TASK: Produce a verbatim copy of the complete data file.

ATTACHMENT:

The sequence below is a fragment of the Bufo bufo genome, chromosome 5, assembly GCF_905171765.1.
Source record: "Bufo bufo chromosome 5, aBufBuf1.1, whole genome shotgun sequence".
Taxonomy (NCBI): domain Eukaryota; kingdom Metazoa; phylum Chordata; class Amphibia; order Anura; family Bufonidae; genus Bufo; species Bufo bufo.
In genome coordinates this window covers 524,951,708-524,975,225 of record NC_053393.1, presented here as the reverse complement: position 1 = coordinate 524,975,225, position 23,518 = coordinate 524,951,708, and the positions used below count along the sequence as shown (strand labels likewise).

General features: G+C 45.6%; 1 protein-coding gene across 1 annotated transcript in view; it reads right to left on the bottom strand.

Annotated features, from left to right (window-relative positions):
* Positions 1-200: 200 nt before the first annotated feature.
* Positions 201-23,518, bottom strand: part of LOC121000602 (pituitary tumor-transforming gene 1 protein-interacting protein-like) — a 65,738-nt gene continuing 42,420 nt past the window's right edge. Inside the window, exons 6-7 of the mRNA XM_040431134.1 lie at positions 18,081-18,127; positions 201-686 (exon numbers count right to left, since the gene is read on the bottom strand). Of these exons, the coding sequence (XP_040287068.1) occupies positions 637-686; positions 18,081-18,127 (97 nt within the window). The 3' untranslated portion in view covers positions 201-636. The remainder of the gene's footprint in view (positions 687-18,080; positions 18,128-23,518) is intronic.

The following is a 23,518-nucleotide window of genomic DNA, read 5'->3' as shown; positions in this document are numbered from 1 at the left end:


The sequence below is a fragment of the Bufo bufo genome, chromosome 5, assembly GCF_905171765.1.
Source record: "Bufo bufo chromosome 5, aBufBuf1.1, whole genome shotgun sequence".
Taxonomy (NCBI): domain Eukaryota; kingdom Metazoa; phylum Chordata; class Amphibia; order Anura; family Bufonidae; genus Bufo; species Bufo bufo.
In genome coordinates this window covers 524,951,708-524,975,225 of record NC_053393.1, presented here as the reverse complement: position 1 = coordinate 524,975,225, position 23,518 = coordinate 524,951,708, and the positions used below count along the sequence as shown (strand labels likewise).

General features: G+C 45.6%; 1 protein-coding gene across 1 annotated transcript in view; it reads right to left on the bottom strand.

Annotated features, from left to right (window-relative positions):
* Positions 1-200: 200 nt before the first annotated feature.
* Positions 201-23,518, bottom strand: part of LOC121000602 (pituitary tumor-transforming gene 1 protein-interacting protein-like) — a 65,738-nt gene continuing 42,420 nt past the window's right edge. Inside the window, exons 6-7 of the mRNA XM_040431134.1 lie at positions 18,081-18,127; positions 201-686 (exon numbers count right to left, since the gene is read on the bottom strand). Of these exons, the coding sequence (XP_040287068.1) occupies positions 637-686; positions 18,081-18,127 (97 nt within the window). The 3' untranslated portion in view covers positions 201-636. The remainder of the gene's footprint in view (positions 687-18,080; positions 18,128-23,518) is intronic.

The following is a 23,518-nucleotide window of genomic DNA, read 5'->3' as shown; positions in this document are numbered from 1 at the left end: